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Kate Winslet on why she paid family’s £17,000 energy bill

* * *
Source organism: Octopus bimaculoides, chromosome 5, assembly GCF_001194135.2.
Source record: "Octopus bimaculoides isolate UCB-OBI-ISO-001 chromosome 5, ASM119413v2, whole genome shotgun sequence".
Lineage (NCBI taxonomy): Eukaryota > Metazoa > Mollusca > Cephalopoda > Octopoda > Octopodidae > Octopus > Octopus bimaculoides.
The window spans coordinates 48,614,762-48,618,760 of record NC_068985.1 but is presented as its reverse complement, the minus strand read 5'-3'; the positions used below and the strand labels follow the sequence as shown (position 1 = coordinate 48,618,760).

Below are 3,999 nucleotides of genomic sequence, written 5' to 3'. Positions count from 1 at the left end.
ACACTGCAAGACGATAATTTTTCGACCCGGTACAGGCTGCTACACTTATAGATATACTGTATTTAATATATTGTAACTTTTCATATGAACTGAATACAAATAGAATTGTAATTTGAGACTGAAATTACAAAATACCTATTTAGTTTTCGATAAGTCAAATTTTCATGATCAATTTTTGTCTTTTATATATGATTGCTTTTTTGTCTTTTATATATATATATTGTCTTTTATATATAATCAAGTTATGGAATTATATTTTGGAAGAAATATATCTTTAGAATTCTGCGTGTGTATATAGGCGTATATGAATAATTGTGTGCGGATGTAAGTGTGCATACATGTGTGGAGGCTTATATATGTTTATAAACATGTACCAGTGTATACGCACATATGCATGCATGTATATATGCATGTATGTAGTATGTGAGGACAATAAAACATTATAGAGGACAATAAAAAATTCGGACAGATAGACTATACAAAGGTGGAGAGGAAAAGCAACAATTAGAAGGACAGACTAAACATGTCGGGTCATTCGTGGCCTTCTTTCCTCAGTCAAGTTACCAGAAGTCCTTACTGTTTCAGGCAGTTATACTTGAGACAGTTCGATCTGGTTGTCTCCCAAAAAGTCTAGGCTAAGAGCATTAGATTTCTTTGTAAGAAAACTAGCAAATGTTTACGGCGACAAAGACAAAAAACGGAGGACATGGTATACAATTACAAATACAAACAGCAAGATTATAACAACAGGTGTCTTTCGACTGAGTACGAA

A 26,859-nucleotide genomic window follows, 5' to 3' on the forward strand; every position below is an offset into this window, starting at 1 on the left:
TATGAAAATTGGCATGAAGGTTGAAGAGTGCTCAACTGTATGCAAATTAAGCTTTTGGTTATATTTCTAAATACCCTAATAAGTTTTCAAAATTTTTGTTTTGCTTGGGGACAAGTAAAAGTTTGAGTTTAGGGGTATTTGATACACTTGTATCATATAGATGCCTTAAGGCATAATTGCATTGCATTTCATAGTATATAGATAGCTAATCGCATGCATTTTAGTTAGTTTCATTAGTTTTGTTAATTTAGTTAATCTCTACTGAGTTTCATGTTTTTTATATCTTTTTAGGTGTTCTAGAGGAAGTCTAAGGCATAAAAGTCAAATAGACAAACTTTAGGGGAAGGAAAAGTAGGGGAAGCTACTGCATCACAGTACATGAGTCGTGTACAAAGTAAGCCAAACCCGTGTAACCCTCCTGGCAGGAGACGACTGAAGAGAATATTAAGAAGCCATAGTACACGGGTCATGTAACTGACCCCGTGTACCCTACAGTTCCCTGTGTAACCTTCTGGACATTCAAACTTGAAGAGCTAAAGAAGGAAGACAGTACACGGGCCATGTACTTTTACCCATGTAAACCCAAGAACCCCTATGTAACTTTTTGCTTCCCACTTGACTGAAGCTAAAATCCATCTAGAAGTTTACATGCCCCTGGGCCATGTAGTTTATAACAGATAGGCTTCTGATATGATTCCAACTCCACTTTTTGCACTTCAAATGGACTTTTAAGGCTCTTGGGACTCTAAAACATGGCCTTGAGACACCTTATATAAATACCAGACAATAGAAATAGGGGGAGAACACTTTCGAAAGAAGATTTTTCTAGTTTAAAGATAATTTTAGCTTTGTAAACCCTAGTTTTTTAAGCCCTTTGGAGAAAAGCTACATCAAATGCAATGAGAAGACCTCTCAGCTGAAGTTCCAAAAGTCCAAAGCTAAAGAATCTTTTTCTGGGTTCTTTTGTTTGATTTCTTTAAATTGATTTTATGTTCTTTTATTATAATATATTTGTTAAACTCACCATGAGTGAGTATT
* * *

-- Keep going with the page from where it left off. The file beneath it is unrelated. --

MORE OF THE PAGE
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Published21 minutes agoSharecloseShare pageCopy linkAbout sharingThis video can not be playedTo play this video you need to enable JavaScript in your browser.Kate Winslet has revealed she donated £17,000 to pay a soaring energy bill for a child’s life support after being deeply moved by her family’s plight.Carolynne Hunter was warned by Clackmannanshire Council that her bill could hit the high sum next year.Her daughter Freya, 13, has severe cerebral palsy and relies on receiving oxygen for chronic breathing problems.The Oscar-winning actress said the original BBC Scotland story “absolutely destroyed me”. Ms Hunter said she was reduced to tears by Winslet’s intervention.Who needs to ‘step up’ to keep kids safe online?Kate Winslet covers mum’s £17,000 energy billMum faces £17,000 energy bill to keep girl aliveThe Hollywood star was asked about her donation on the BBC’s Sunday with Laura Kuenssberg.On how she heard about it, Winslet told the programme: “Something popped up on the BBC Scotland news page about this woman, Carolynne Hunter’s story. “And her saying that she would have to put her child, who has severe cerebral palsy and very, very extreme needs and is non-verbal, that she was going to have to put her child into care because she could not afford her electricity bills. “And it absolutely destroyed me. I just thought on what planet is anyone going to let that happen, this is completely, completely wrong.” After reading the story last month Winslet said she was determined to do something about it.The actress added: “We were able to track her down and say that I had wanted to make a donation, and it was because of that that they then set up a GoFundMe page, and bang, I was able to do it right away. “And it just felt – I just – it was just wrong to me that this woman was going to suffer and that she should have been in any way as a mother forced to make such a heart-breaking decision because she simply didn’t have the support and couldn’t pay the bills. “I just couldn’t let that happen.”Asked by Laura Kuenssberg what the story said about the UK as a country, Winslet replied: “I think we just – I mean, people just – the powers that be need to have a good think and they need to get it right. “And they need to make changes that will actually help these people.”‘Very little support’She said adults have always been great at fundraising for groups, other adults and large groups of children. But Winslet added: “I have always been really cut in half by the plight of the individual. “And there seems to be very little support for individuals whose situations are extreme.”The actress’ new film, I am Ruth, focuses on protecting young people from social media. And Winslet told the programme the government should make social media firms enforce age limits to help tackle their impact on children’s mental health.She also praised England footballer Marcus Rashford’s “extraordinary” campaign to ensure no child in need went hungry during the pandemic. On Sunday, Ms Hunter told BBC Reporting Scotland about the moment GoFundMe informed her about the actress’ donation.She said: “When they contacted me to say that Kate Winslet wanted to help our family I actually could not believe it.”I was kind of in shock. It was a wee bit surreal.”When she later discovered the Titanic star had pledged £17,000, Ms Hunter said: “I just cried.”She added: “What Kate has done is she has recognised Freya in a society and a world that Freya is very hidden.”Life is not accessible for Freya because she has such a high level of medical need.”Lifesaving donationsMs Hunter, 49, also said the prospect of her daughter having to leave the family home if they could not not afford their energy bills was “unthinkable”.She said: “I know that the reason Freya is here today is the love and care that we provide here at home to keep her comfortable and happy.”That would not be happening in hospital or residential care. I don’t think Freya would survive.”Everybody who has donated and helped Freya have saved her life.”The Hunters live in a large council house in Tillicoultry – which is not energy efficient – so there is space for Freya’s equipment.At present it costs them £6,500 a year to run the kit and heat the home – though Ms Hunter said she had turned the heating off in most rooms to save money.Although she works full time on a moderate wage, she does not receive the same support as those on low incomes.Read more stories from Tayside and CentralMs Hunter also worries that possible winter power cuts in the event of reduced gas supply – a result of Russia’s war on Ukraine – could put Freya’s care at risk.In addition to cerebral palsy, Freya relies on receiving oxygen for breathing problems – particularly through the night.The family require help from at least two NHS nurses or staff from self-directed support (SDS) – a form of social care.Staff monitor Freya’s heart rate as well as oxygen levels and carry out frequent suctioning to keep her airways clear.In recent months Freya’s room was the only one to be heated in order to keep her and her staff comfortable – but Ms Hunter said they have had to cut back.Before Winslet’s donation, Ms Hunter said her biggest worry was facing fuel poverty amid the cost of living crisis.Ms Hunter also said she would like to see Scottish and UK governments stepping in to support families with care responsibilities who may end up struggling.More on this storyKate Winslet covers mum’s £17,000 energy bill11 NovemberMum faces £17,000 energy bill to keep girl alive19 October